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Robot Safety without Compromise for Mills CNC

The Mills CNC SYNERGi Premier robot cells have two-way loading and unloading drawers

When Mills CNC designed their new SYNERGi Premier robot manufacturing cells, ensuring compliant safety was critical to human and robot interaction. Adopting network safety from SICK has helped ensure successful integration and will enable Mills CNC’s customers to operate safely without loss of productivity.

Warwickshire-based Mills CNC are leaders in building machine cells with industrial robots. They tend the Doosan lathes, milling machines and machining centres for which it is the exclusive UK distributor.

“Implementing SICK’s network safety has been a massive game-changer in bringing our new SYNERGi Premier flexible robot cells machines to market,” explains Chris Ingham, Control and System Engineer for Mills CNC.

“Less sophisticated systems would have required a complete shutdown whenever the robot and operator inhabited the same space, requiring a reset and restart. Complex wiring would have been required that could have been difficult, if not impossible, to implement.”

Automated Drawer System

The SYNERGi Premier flexible robot cells have a two-way loading/unloading station using five automated drawers. Operator involvement is inevitable in interacting with the Fanuc robot that is continuously feeding the machine.

Working outside the cell, operators load up workpieces and remove machined components. Meanwhile, the robot operates continuously inside the cell, taking workpieces out of the drawers and feeding the machine, before placing the machined component back into the drawer. Setters must enter the robot cell periodically to service the machine tool itself.

All Mills CNC’s automated SYNERGi flexible manufacturing cells use the latest SICK safety hardware. Each of the five automated drawers is fitted with a SICK TR110 safety interlock with guard locking. A SICK microScan3 safety laser scanner is positioned at the foot of the robot to allow safe access for setters into the machine cell.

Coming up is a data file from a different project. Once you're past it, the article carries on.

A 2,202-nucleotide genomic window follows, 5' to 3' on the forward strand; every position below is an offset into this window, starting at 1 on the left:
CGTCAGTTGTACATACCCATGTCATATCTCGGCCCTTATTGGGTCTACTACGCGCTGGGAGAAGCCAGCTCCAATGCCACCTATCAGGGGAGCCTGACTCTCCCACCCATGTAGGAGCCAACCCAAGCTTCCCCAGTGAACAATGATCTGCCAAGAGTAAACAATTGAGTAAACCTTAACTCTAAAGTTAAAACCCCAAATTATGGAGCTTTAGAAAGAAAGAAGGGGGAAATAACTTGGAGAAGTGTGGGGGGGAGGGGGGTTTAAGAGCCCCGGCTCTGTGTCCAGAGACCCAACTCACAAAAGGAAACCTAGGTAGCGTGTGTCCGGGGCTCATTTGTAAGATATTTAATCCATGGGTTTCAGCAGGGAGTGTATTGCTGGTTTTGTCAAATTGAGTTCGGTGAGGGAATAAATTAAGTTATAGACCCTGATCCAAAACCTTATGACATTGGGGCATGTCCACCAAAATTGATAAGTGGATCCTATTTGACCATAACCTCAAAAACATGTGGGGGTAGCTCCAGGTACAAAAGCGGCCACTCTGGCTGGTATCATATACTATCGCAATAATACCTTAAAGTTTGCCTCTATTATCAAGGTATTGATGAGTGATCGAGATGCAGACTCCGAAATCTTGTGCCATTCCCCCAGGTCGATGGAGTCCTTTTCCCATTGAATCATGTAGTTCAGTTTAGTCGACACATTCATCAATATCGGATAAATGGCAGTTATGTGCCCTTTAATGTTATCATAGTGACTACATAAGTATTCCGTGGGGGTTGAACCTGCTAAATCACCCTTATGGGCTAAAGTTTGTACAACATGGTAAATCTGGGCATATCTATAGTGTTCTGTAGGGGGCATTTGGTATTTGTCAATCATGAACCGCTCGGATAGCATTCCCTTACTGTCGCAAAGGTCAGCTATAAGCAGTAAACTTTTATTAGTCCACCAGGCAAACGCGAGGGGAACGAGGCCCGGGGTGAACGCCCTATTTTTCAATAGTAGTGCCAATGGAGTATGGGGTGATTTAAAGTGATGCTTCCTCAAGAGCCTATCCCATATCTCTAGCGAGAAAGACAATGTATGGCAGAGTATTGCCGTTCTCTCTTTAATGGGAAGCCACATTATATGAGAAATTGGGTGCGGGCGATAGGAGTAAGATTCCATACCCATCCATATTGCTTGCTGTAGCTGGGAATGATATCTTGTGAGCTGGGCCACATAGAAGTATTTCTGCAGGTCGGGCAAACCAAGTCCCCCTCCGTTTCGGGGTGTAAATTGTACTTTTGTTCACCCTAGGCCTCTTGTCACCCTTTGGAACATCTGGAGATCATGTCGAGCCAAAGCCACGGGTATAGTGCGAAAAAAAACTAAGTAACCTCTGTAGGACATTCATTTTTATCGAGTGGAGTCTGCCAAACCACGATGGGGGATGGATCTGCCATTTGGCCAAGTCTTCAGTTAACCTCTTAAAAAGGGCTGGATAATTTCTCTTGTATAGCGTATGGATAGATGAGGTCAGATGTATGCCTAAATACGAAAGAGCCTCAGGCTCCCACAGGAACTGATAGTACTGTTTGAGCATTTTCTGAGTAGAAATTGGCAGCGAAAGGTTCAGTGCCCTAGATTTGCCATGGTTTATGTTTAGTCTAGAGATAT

At the heart of the safety concept is the SICK EFI-Pro network technology that supports direct integration of the SICK sensors and the robot controls via Ethernet/IPTM CIP SafetyTM up to SIL3/PLe.

The Safe EFI-Pro system is SICK’s safety network for industrial automation, based on the CIP Safety protocol. It enables safe communication between SICK EFI-Pro devices like the microScan3, other SICK sensors, and third-party CIP-SafetyTM devices like robot controllers, through the SICK Flexi Soft safety controller and a SICK EFI-Pro gateway. The SICK EFI-Pro system also enables full remote diagnostics so that the system’s performance is recorded and monitored.

“The number one challenge for us was finding a system that could talk natively, using the same protocols as the robot,” Ingham continues. “Without the direct connection through the SICK EFI-Pro system over a single Ethernet cable, the integration would have been much more difficult, and more costly. The SICK TR110 interlock interacts directly with the Fanuc Dual Check Safety (DCS) control architecture of the robot cell system via CIP Safety.

“Sometimes we have to shoehorn a machine into a very small space for a customer. With the microScan3 you can minimise the floor space and, by slowing the robot down, enable continued operation. Thanks to the SICK dynamic EFI-pro system, the scanner fields can be set closer in, to take up less floor space, and the robot can continue to operate safely for as long as possible.”


For more information please contact Andrea Hornby on 01727 831121 or email /

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